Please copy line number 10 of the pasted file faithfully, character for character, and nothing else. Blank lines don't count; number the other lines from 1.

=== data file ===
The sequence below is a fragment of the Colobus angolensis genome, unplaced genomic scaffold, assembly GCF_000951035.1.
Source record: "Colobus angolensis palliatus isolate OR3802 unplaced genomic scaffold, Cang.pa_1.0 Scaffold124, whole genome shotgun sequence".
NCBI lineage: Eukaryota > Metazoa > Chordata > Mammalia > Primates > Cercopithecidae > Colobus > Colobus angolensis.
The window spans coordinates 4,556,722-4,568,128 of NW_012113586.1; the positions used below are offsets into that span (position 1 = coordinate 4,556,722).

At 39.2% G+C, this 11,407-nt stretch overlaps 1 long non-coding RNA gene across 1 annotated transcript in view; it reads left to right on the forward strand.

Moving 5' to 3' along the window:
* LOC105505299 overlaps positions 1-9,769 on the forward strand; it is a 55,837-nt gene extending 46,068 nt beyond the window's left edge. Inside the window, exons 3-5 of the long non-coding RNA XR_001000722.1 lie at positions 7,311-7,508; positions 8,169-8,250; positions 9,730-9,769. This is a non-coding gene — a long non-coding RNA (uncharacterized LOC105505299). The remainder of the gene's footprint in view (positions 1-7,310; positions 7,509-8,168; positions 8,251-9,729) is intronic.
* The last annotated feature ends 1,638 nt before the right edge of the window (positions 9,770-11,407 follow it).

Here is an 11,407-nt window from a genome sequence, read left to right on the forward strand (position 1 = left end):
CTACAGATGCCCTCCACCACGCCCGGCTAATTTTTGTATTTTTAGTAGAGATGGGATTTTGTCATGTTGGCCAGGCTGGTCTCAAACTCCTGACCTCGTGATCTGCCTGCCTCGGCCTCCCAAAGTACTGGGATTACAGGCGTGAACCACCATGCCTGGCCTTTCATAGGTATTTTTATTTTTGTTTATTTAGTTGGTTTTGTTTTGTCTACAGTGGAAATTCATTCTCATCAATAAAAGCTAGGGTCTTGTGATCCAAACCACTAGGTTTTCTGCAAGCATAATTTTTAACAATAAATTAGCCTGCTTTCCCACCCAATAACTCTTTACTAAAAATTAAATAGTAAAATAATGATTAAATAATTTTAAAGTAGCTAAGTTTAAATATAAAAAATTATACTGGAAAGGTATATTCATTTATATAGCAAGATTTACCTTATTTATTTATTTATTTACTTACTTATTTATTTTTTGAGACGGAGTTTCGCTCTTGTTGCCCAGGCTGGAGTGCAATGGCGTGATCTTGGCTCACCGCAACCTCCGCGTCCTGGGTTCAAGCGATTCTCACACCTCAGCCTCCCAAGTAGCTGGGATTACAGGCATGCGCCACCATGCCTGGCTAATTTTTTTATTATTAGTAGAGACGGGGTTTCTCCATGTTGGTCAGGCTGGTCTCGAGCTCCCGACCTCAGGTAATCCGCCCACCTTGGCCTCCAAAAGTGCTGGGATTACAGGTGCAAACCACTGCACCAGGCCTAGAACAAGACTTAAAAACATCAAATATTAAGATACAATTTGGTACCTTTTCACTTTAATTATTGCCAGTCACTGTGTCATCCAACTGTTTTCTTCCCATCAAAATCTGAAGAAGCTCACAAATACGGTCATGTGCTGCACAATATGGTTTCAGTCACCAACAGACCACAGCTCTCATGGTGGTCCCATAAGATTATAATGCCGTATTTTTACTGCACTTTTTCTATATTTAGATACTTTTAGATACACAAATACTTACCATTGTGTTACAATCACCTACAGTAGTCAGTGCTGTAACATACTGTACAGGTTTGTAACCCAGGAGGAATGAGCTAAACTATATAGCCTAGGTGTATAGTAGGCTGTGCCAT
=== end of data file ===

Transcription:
CTACAGATGCCCTCCACCACGCCCGGCTAATTTTTGTATTTTTAGTAGAGATGGGATTTTGTCATGTTGGCCAGGCTGGTCTCAAACTCCTGACCTCGTGATCTGCCTGCCTCGGCCTCCCAAAGTACTGGGATTACAGGCGTGAACCACCATGCCTGGCCTTTCATAGGTATTTTTATTTTTGTTTATTTAGTTGGTTTTGTTTTGTCTACAGTGGAAATTCATTCTCATCAATAAAAGCTAGGGTCTTGTGATCCAAACCACTAGGTTTTCTGCAAGCATAATTTTTAACAATAAATTAGCCTGCTTTCCCACCCAATAACTCTTTACTAAAAATTAAATAGTAAAATAATGATTAAATAATTTTAAAGTAGCTAAGTTTAAATATAAAAAATTATACTGGAAAGGTATATTCATTTATATAGCAAGATTTACCTTATTTATTTATTTATTTACTTACTTATTTATTTTTTGAGACGGAGTTTCGCTCTTGTTGCCCAGGCTGGAGTGCAATGGCGTGATCTTGGCTCACCGCAACCTCCGCGTCCTGGGTTCAAGCGATTCTCACACCTCAGCCTCCCAAGTAGCTGGGATTACAGGCATGCGCCACCATGCCTGGCTAATTTTTTTATTATTAGTAGAGACGGGGTTTCTCCATGTTGGTCAGGCTGGTCTCGAGCTCCCGACCTCAGGTAATCCGCCCACCTTGGCCTCCAAAAGTGCTGGGATTACAGGTGCAAACCACTGCACCAGGCCTAGAACAAGACTTAAAAACATCAAATATTAAGATACAATTTGGTACCTTTTCACTTTAATTATTGCCAGTCACTGTGTCATCCAACTGTTTTCTTCCCATCAAAATCTGAAGAAGCTCACAAATACGGTCATGTGCTGCACAATATGGTTTCAGTCACCAACAGACCACAGCTCTCATGGTGGTCCCATAAGATTATAATGCCGTATTTTTACTGCACTTTTTCTATATTTAGATACTTTTAGATACACAAATACTTACCATTGTGTTACAATCACCTACAGTAGTCAGTGCTGTAACATACTGTACAGGTTTGTAACCCAGGAGGAATGAGCTAAACTATATAGCCTAGGTGTATAGTAGGCTGTGCCAT